Followers

Navigation Menu

Ryan Gosling And A Dash Of Jimmy Sheirgill

The first time I was acquainted with Mr Gosling was through Drive. I was thoroughly tired after a long day at a shoot for a client from Britain and my body was pleading for some relaxation, ideally in form of a good night of sleep perhaps, and instead I found myself, on a whim, playing the DVD of Drive. What began as sluggish, and laden with melancholic visuals, had me seized in due course by Mr Gosling’s strength of the sinister. It was as if he had this simmering volcano effect to his rather subdued performance, and whenever it erupted, it engulfed you, leaving you no less entombed in your seats quite akin the mummified populace of Pompeii along the path of Mount Vesuvius. In bated and tense breath, I reached the end of the motion picture and felt as if I had been stabbed hard. I found myself watching it over and over again, and sensed every time I watched it, it spoke rather unswervingly to the iniquity that very much existed in me. Something that exists in everyone else too, just that everyone cloaks it for the fear of societal judgement.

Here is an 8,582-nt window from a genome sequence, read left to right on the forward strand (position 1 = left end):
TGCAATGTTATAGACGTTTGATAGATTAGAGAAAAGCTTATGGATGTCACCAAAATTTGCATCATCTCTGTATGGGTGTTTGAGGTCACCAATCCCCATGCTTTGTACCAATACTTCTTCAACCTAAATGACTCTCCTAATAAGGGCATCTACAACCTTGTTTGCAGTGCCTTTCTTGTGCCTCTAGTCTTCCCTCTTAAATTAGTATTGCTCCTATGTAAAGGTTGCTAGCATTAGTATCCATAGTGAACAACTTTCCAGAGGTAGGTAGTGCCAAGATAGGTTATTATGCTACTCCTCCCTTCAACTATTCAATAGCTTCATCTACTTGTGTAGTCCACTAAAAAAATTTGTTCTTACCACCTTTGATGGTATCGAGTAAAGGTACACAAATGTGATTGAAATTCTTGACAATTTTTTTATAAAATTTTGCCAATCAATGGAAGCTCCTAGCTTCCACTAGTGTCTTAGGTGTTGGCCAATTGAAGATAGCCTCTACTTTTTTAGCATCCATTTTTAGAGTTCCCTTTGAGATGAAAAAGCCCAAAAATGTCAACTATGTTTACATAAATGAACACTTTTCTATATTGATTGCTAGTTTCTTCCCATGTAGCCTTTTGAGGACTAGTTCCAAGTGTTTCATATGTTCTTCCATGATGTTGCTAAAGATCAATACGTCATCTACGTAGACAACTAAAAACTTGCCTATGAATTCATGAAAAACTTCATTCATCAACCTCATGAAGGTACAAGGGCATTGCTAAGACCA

I then greedily savoured The Ides Of March and was overwhelmed by the man’s ability to invade my senses in totality. I mean, how? How did a kid from around the corner supersede Clooney (whom many consider sexy while I think he’s just about ordinary) with his cold portrayal that is in no way comparable to Clooney? I watched Ides numerous times and unearthed that some of the characters in the novella I was writing at that point had obtained Mr Gosling’s mannerisms rather unconsciously. That is when it first dawned upon me that this was no ordinary man. That luck had no role to play in his getting where he had brought himself. That it was a design of providence, which had sent him to mesmerise us with his dazzle and brilliance. At the same time one could not but help ignoring the notion that with his depiction of evil, (he had the nerve to essay the same without any impetus) he communicated rather directly to the evil in us.